Compare our own to the Muslims of Cervantes' time when he was captured and had his hand cut off. Many are the days I have rued the Muslim treatment of Cervantes. While we have changed, they have not. They still delight in mutilating writers while we wish so fervently that he had had both hands with which to write twice as many books as he did.

Yes, I'm very happy to have Charles aboard.

Canadian Sentinel said...

Well, I came by to say hello to Charles, but I also see I'm not the only "Conan" around here!

Hello, Charles!

Hello, other Conan!

What say we go hunt down Thulsa Doom? The man is a snake!

On topic now: that was a really good piece, Charles.

I understand the struggle. I've always been cognizant of my own need to be more; more than that which those around me have prescribed. I had actually taken all sorts of advice against my instinct and against that which I understood already as true, just to prove that I was "open-minded", a trait that leftists claim to possess but that they really don't.

I had previously been strong, but had lost my way for a while, manipulated by the "Liberal" state regime from which we've recently freed ourselves, thankfully!

Eventually I realized that I was going to get nowhere following others' advice, for they actually don't know what they're talking about-- they only tell me what they themselves were told... they said life would be easy and not to be too hard on myself, but following that advice made me weak, so I shook off the shackles of intellectual servitude to gain sovereignty of mind.

And I have no regrets. The journey continues.

Life is hard, not easy.

As Arnold says, "When you go through hardships and decide not to surrender, that is strength."

Without strength, one will be nothing but a victim, or a slave.

Hmmm... you know, there's a lot of followers of a theology which was imposed upon them who really need to break free of the servitude and choose their own destiny, rather than be programmed to simply live to someday blow themselves up...

Moved Elsewhere said...

Well written. Perhaps you construct the links list Dag has thus far overlooked.

Charles Henry said...

Thank you everybody, for the compliments.
I neglected one important point in my piece: to show proper gratitude towards Dag for his kind invitation to post here. Thanks Dag.

Conan, what gets me, is that it’s one thing to give up and accept failure, but it is another to criticize someone else who still wants to succeed. How do you debate someone when their position is, “why do you care so much?”

AOW, do you feel there's a subtle yet important difference between the statements “it’s in God’s hands now”, and what to me is the islamic equivalent, “it’s allah’s will”. To me, the former has always suggested that if even if I fail it’s still important that I tried, whereas my understanding of “it’s allah’s will” means “don’t even try, if I don’t do it for you it isn’t going to happen.”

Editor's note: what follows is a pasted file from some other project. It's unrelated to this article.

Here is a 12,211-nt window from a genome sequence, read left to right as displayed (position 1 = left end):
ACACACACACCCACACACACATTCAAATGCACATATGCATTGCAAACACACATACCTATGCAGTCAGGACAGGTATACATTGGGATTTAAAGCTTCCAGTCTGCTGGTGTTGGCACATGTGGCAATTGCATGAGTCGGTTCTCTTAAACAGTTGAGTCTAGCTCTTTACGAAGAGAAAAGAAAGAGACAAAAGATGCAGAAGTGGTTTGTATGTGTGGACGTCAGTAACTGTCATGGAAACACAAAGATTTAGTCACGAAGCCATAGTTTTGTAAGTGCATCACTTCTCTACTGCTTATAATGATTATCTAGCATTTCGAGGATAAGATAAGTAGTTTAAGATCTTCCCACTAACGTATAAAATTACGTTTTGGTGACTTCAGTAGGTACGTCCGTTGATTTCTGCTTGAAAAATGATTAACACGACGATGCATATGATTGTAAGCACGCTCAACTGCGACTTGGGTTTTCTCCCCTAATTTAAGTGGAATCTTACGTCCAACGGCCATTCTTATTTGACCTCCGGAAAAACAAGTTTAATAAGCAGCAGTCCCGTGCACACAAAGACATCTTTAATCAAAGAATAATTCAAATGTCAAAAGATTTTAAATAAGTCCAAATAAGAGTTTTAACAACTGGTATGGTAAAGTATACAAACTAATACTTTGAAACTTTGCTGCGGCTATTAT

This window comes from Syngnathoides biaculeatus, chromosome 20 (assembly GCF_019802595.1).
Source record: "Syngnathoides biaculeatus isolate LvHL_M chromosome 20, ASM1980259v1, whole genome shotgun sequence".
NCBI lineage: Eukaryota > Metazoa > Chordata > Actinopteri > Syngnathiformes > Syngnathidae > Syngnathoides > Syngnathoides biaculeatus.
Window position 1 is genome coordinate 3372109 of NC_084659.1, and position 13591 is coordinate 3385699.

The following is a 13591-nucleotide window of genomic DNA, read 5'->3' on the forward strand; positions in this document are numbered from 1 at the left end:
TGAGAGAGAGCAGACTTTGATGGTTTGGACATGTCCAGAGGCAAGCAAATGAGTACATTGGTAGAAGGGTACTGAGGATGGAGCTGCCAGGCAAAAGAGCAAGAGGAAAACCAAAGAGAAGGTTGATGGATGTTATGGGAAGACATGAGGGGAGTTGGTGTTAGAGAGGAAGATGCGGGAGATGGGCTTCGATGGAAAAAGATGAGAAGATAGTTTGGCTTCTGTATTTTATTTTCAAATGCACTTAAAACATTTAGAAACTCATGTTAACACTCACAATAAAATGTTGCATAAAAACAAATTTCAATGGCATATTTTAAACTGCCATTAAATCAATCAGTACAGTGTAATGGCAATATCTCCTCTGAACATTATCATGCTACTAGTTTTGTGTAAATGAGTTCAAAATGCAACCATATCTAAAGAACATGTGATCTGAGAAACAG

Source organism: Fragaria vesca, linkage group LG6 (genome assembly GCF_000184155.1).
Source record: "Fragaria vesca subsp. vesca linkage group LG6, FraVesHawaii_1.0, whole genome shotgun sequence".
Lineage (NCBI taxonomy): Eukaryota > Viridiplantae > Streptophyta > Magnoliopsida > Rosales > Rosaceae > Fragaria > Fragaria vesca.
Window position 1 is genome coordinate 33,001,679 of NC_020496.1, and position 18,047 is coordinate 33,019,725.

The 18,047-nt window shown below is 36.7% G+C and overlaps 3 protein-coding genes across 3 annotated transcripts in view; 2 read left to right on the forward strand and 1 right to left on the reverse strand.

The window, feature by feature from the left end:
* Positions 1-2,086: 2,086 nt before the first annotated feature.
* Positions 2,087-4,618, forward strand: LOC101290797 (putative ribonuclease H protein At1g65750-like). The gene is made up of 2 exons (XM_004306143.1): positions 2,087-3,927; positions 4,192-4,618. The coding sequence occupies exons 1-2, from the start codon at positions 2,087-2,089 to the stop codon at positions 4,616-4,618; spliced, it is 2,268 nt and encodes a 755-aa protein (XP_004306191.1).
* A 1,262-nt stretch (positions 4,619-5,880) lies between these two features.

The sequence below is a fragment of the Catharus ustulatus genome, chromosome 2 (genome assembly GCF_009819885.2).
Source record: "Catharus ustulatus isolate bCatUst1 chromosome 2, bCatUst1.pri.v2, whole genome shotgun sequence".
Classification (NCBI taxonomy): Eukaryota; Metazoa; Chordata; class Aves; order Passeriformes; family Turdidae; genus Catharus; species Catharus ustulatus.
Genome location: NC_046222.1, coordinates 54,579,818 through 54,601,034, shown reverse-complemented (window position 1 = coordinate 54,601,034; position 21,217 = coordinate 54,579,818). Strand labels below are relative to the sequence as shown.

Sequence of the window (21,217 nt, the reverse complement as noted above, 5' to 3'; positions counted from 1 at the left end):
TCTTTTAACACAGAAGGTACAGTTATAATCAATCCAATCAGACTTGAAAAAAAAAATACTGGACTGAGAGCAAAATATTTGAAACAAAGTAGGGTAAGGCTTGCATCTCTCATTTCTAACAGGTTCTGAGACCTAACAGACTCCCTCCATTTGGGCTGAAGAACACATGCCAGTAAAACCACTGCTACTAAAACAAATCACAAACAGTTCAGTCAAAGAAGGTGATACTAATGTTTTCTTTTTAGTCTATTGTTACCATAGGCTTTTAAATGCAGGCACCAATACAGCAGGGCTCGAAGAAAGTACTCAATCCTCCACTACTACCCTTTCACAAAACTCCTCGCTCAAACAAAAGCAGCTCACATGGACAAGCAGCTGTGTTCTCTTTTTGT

Canadian Sentinel, good for you for your self-directed change. It would be interesting to discover which came first, your ability to imagine something better, prompting you to change, or the fact that you were changing anyway giving you strength to continue changing.

dag said...

Yes, M.E., I think that a links list is important. There are a number of blogs and other sites that I go to daily that deserve all the credit I can give them here. I still haven't been able to find out why I post them directly. I'll sit down with a more competent person than I am and learn how to do the html codes so I can put up proper links.

John Sobieski said...

I think Europe has a fatal case of ennui. If I didn't think things could not be better in the future, why bother even trying? Fatalism is defeat.

Canadian Sentinel said...

I'm always changing, Charles. I've always been able to see better things in the offing, but in the past often have allowed others to talk me into what they think is the way to go. I took their advice but found that they were wrong, so went back to self-direction.

It's a journey, not a destination.

If we know that something's no good, then we shouldn't go that way, namely leftism, socialism, moral relativism.

There is actually good and evil, but moral relativists don't understand, as their peers won't tolerate divergence from their norm, regardless of all evidence in the real world.

There is a defector from Jamaat ul Fuqra who is always changing and who is exposing the Fuqra, naming names and everything. If you haven't already, check out his site:



dag said...

I write often that America is in the mind. Anyone can be American if they choose to be. No one can choose to be Irish or Senegalese or Tibetan. But we have among us those who are American by birth who are hardly American at all outside their passport details. They didn't come to America by choice, and it seems they wouldn't have if they'd had a choice. I kind of wish they'd choose to move elsewhere.

Always On Watch said...

Sorry for the delay in getting back to this post. Easter weekend intervened.

AOW, do you feel there's a subtle yet important difference between the statements “it’s in God’s hands now”, and what to me is the islamic equivalent, “it’s allah’s will”. To me, the former has always suggested that if even if I fail it’s still important that I tried, whereas my understanding of “it’s allah’s will” means “don’t even try, if I don’t do it for you it isn’t going to happen.”

I see a vast difference between Christianity's "It's in God's hands now" and Islam's concept of Allah's will; I agree with your assessment, but would go a bit further. For example, at the most recent, high-death-toll stampede at the Haj, the Saudi government proclaimed (I'm paraphrasing here_, "Nothing we could have done about it. It was Allah's will." I cannot imagine any Christian--not even the most committed Calvinist--saying such a thing after the deaths of many people at a so-called religious celebration. Can you?

The Christian faith places great importance on accountability and consequences (the latter, specifically, of sin). Islam, on the other hand, uses the mantra of "Allah's will" to validate inertia.

BTW, an interesting discussion has been going on at my blog. See the comments at "Amazing Riches." A strongly Calvinist high-school student JS and philosopher-phile FJ have been discussing man's free will.